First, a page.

There was a persistent myth at DØ that CDF was somehow doing a better job of getting their postdocs tenure-track positions. If I recall correctly, a DØ panel tasked with investigating this claim reported no clear sign of such an asymmetry. Yet, here it appears clear as day. The above plot was made by counting the number of times a candidate from an experiment made it onto a short-list (one count per year, so a candidate making it into multiple short-lists in one year shows up once, a candidate making it into a short-list two years in a row shows up twice). Those who were eventually made an offer show up in dark yellow, those who were made no offers show up in red. You’ll also note quite a bit of diversity in the field. The four major collider experiment detectors (CDF, DØ, ATLAS, and CMS) clearly dominate the field, but there’s a bunch of entries here from neutrino experiments, dark matter searches, some trailing candidates from LEP experiments (impressive since it shut down in 2000 and this data begins in 2007), etc… The strong showing of CDF and DØ with respect to ATLAS and CMS is somewhat unfair, since the LHC has only been in operation for three years. Looking only at the data from 2009 and on, the story is quite different.

What was that I mentioned about diversity? The news isn’t all bad… Well, for me at least. It’s pretty easy to make this kind of a graph using the home institution of the candidates.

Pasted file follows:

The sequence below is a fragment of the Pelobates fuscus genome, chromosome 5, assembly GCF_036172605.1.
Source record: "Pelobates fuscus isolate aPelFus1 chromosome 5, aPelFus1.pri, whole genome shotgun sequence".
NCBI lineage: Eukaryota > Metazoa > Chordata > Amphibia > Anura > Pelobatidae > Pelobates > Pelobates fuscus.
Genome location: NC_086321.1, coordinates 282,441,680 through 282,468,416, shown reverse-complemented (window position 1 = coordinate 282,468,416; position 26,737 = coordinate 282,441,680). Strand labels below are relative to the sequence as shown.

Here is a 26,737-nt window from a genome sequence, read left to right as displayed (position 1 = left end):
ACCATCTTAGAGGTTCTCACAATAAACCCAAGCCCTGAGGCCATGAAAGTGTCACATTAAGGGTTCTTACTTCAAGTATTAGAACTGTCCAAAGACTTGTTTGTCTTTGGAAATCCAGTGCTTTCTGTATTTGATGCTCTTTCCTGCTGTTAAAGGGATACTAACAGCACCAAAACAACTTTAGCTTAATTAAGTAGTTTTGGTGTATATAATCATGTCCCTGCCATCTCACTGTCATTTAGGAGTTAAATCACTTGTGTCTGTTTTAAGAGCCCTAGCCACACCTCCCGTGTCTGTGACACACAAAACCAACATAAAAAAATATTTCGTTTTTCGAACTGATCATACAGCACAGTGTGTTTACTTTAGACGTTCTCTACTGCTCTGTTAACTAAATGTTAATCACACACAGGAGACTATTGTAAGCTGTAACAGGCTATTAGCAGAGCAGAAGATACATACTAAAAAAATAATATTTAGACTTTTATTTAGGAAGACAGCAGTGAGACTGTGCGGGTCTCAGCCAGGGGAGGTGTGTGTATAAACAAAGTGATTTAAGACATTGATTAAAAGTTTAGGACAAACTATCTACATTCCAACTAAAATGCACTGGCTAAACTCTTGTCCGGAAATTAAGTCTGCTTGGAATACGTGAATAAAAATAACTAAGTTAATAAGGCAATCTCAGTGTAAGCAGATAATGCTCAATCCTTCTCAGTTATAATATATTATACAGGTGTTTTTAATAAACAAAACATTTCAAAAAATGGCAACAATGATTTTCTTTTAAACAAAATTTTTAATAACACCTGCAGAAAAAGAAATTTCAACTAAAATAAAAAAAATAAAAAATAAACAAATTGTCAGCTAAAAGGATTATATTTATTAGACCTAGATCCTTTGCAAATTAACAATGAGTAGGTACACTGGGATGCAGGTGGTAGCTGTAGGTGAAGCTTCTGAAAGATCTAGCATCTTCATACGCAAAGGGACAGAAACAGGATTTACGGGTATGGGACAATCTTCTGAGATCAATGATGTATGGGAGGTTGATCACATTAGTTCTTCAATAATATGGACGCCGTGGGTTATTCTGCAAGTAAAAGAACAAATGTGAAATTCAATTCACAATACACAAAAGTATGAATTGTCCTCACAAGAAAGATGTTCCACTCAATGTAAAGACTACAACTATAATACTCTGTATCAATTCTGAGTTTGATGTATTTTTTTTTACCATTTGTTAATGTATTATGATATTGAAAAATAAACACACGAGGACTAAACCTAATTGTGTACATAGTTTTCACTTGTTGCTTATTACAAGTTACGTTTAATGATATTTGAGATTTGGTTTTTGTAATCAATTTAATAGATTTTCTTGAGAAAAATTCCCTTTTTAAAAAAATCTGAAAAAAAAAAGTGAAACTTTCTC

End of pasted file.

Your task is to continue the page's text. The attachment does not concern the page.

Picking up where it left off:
Here I make the claim that your home institution can help you get your foot in the door (i.e. get you short-listed) but after that, getting hired is entirely up to you. Fermilab seems to do amazingly well, but these numbers are not normalized in any way, and they have a lot of postdocs. Combined, LBNL and Berkely do a very good job of promoting their postdocs as well, solidly dominating second place. I’m particularly impressed that Columbia does as well as SLAC and Stanford, combined, despite being a much smaller group. Still, as a postdoc at SLAC, seeing us tied for fourth place is fairly encouraging.

Looking at the rest of the names at the top of the list, the message is clear. Name brand recognition matters! There’s likely a lot going on behind this. The competition to nab one of those postdocs is also quite high, meaning there is some pre-vetting going on. But let’snot kid ourselves. Institutions like U. Chicago, Harvard, and Yale have been at this game for a long time, and the personal connections made by their scientists over the years can provide a crucial edge when reviewers go through a stack of applications.